One issue that organizations often ask us about with exasperation is passwords. That necessary headache that everyone has a different way of managing badly.
How do you manage them?
Do you have a text document where they’re all listed?
Do you keep a hard copy in the tank of your toilet?
(These three questions usually come one right after another). The truth of the matter is that having an “easy way to remember and manage passwords” goes against the very nature of the password. The best passwords are unintelligible gobble-de-gook full of letters, numbers, symbols and LOLcats.
Password Management Tools
The majority of these tools work by storing your complicated passwords for a variety of web sites and programs so that you don’t have to remember them. You then make a master password to access the password manager and thus all of your passwords. This comes with the obvious caveats:
- What if someone gets access to my master password?
- How do I make it work for more than one person?
- What happens if I’m not on my usual computer where my password manager is installed?
- What if I’m in a coma and someone needs to access our accounts at work?
I mean, if you’re in a coma, you’ve got bigger problems to deal with, but you get the idea. These password management tools are not without their security holes.
Rule-Based Password Management
Another management technique that we usually recommend organizations follow is a rule-based password management technique. Basically you come up with a rule that dictates what the password will be for where you go. The rule can be anything you want as long as you can remember it. Let’s look at an example:
In this case, we pick a symbol, any symbol. Let’s say %. The Variable is the thing that changes based on what you’re setting the password for. Let’s say our variable is the root URL without .com or www. So if I was setting a password for an account on www.google.com, our variable would be google. The Root is another word, number or phrase that doesn’t change. Let’s say our Root is chicken17. Using this method, when signing up for an account on Google, our password would be:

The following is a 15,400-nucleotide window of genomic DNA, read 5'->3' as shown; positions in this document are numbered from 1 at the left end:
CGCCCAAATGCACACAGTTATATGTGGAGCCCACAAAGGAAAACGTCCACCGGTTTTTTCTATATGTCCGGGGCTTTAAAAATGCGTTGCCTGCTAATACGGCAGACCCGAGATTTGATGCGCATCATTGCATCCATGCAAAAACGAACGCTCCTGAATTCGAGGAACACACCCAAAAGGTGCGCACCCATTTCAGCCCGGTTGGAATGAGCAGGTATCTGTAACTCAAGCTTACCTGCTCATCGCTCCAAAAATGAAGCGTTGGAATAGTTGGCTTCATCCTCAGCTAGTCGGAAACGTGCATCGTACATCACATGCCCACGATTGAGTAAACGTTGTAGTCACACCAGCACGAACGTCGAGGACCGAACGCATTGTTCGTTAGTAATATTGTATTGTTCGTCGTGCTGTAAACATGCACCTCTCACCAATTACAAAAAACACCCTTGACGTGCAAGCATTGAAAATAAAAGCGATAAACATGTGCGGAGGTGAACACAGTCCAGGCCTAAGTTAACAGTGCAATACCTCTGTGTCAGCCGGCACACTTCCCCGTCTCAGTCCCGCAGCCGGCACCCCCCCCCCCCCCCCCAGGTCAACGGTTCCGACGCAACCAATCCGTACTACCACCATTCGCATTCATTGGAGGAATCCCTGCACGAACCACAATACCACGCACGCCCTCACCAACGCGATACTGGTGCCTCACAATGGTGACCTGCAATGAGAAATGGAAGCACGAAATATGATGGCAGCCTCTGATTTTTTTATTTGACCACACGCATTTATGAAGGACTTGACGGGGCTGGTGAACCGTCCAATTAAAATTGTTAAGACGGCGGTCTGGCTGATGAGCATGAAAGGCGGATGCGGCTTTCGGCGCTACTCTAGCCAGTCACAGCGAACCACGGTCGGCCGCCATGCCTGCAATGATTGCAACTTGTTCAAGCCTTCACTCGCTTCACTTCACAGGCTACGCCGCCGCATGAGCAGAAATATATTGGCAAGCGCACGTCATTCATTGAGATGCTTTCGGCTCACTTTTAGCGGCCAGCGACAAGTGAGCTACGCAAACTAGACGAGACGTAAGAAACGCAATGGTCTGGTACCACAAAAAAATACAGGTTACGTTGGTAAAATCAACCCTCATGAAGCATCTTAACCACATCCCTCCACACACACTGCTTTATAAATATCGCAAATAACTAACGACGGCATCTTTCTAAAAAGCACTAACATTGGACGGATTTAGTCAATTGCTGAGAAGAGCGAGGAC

If we were signing up for an Aol account (stop laughing. some people still do):
The password is different each time but all we have to do is remember the rule.
This is an easy way for organizations to manage the different passwords across different accounts. If everyone knows the rule (or those who need to know *evil laugh*), passwords don’t need to be stored because they’ll follow the rule. Also, your passwords are not tied to a specific program installed on a specific browser or computer so passwords are remember-able outside of your natural computer habitat. Regularly, organizations can then change the root or variable convention to increase the security of accounts by getting rid of stale passwords that may have gotten compromised (are you imagining you’re in 24 yet?)
Lastly, if you insist on keeping your passwords in a text document chilling on your computer desktop? Do me a solid and at least split up the files so you have the user names in a separate file from the passwords. Thanks.